Schorr & Associates’ Employment Case of The Week ending June 2, 2017

Grau v. AHS Hospital Corp., 2017 N.J. Super Unpub. LEXIS 1342  (App. Div., June 2, 2017)

Some of the most emotional difficult cases that come before us involve nursing employees that have been injured on the job and have lost their career jobs because of injuries suffered in the line of duty. It is a fact of life for nursing professionals that it is an extremely physically demanding job, often involving lifting heavy items and sometimes lifting and carrying patients, pushing, pulling, bending, reaching, amid all sorts of dangerous conditions, including slippery floors. Unfortunately, when nursing professionals suffer lifting injuries, it all too often results in the end of their career. While logic and common sense would dictate that there should be some sort of job protection to these most dedicated and important employees, it often falls short. Francis Grau learned that lesson the hard way this week.

Ms. Grau worked for twenty-six years as a nursing assistant in a cardiac unit at Morristown Medical Center. As a nursing assistant, she was responsible for assisting patients with activities of daily living, bathing and helping patients with their hygiene maintenance, making beds, turning and positioning patients as needed, maintaining and stocking linen carts, and moving, maintaining, and returning all equipment used in patient care.  She also needed to be able to push stretchers, chairs, and empty beds and, as part of a team, a patient while in a bed, for distances of hundreds of feet.  In January 2013, Ms. Grau fell at work and injured her shoulder.

Her physician cleared her to return to work on “light duty” with strict restrictions on lifting, pushing and pulling. As a result, Ms. Grau was unable to work as a nursing assistant. The employer accommodated her with a temporary sedentary desk position in infection control. The evidence, according to the opinion, demonstrated that the employer also tried to find a permanent sedentary job for her but was unable to do so. The employer also attempted to retrain Ms. Grau, but she was unable to keep up with retraining because of her limited ability to use a computer.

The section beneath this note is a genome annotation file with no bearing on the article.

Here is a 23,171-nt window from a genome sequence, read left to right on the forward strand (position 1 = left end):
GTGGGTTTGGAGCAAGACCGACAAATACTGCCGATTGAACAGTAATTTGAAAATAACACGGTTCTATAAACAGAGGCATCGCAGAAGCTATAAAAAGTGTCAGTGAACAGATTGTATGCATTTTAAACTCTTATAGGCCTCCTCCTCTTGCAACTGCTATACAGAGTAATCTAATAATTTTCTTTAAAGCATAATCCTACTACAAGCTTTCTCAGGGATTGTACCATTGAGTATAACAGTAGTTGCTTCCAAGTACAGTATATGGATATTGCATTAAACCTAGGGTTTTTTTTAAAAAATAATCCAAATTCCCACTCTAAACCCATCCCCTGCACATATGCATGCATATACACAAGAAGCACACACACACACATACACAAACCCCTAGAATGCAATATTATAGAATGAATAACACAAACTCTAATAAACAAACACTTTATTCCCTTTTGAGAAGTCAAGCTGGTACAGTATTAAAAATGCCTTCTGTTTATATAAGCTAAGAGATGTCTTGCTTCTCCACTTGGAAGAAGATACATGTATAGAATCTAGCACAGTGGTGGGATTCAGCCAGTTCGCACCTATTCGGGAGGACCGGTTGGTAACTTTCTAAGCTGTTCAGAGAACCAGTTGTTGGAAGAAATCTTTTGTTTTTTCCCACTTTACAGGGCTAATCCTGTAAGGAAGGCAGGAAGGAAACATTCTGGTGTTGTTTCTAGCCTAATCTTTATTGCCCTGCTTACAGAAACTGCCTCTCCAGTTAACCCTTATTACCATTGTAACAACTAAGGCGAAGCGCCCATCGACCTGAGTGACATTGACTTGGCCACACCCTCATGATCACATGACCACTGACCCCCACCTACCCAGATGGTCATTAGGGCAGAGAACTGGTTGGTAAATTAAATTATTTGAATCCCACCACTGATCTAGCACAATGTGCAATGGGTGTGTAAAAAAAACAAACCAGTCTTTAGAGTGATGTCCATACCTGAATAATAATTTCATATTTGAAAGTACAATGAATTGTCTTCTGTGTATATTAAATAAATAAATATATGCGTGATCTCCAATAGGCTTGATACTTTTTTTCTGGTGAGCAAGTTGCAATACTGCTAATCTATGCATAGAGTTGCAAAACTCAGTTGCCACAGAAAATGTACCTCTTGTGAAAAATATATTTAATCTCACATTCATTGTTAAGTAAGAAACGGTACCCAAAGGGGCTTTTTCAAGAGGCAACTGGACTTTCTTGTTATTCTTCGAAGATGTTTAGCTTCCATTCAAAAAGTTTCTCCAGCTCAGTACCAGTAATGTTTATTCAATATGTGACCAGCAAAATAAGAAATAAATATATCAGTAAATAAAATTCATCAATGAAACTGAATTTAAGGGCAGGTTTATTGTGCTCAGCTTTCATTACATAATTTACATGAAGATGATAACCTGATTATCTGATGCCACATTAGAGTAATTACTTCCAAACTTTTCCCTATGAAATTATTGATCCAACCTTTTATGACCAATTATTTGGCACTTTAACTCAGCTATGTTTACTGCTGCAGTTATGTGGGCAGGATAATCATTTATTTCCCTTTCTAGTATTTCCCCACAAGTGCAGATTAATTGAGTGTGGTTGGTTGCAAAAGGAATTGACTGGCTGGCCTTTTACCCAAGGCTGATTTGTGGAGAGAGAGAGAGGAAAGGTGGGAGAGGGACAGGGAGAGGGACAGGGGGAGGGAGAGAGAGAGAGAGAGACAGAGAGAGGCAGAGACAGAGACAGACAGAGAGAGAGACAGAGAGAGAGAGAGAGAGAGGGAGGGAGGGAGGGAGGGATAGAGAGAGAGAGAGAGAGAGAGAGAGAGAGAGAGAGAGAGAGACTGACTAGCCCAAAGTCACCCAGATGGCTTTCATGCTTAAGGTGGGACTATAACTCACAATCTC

The employer was only willing to provide light duty for 90 days. In the meantime, it was determined that Ms. Grau was now permanently unable to perform the duties of a nursing assistant. The employer was able to convince the Court that they had done everything possible to accommodate or find a new job for Ms. Grau, but they were unable to find her a position. Unable to find another position, in February 2014 Ms. Grau retired and successfully applied for Social Security Disability.  In March she filed suit alleging disability discrimination. After discovery, the Defendant successfully filed and was granted summary judgment.  The plaintiff appealed.

The Appellate Division affirmed. The unpublished decision contains a fairly comprehensive treatise of the law governing disability discrimination, reasonable accommodation, and the employer’s duty to engage in an interactive process. The Court concluded that Ms. Grau was unable to perform her duties of nursing assistant, with or without accommodations, and therefore did not have protection for that job. With regard to the obligation to find another position as a reasonable position, the Court found that the employer had met its burden to demonstrate that they did not have an open position that Ms. Grau was qualified for. Furthermore, Ms. Grau’s ability to qualify for other positions was complicated due to her inability to competently use a computer.

These cases are very challenging and very dependent upon tenacious discovery into whether there were available non-physical positions; whether those non-physical positions could be made permanent; whether retraining is possible; and whether the job itself could be restructured. One way that employers, especially in the medical field, discriminate against its employees is by creating job description requirements that are completely unrealistic. We routinely see and litigate cases where employees who do not lift at all as part of their normal every day duties have job descriptions that require an employee to be able to lift 100 pounds. The Court should not take these job descriptions at face value and plaintiffs in these cases should focus on the creation of such ridiculously overbroad job descriptions as evidence of the employer’s discriminatory animus.

We believe that these cases will become increasingly frequent and difficult as the health care industry and its employees struggle with the physical demands of health care work.  The Law Against Discrimination provides broad protection to temporarily disabled employees, but unfortunately employees who suffer permanent disabilities often find their cases slip through the cracks in the law.

Appellate Judges: Haas and Currier.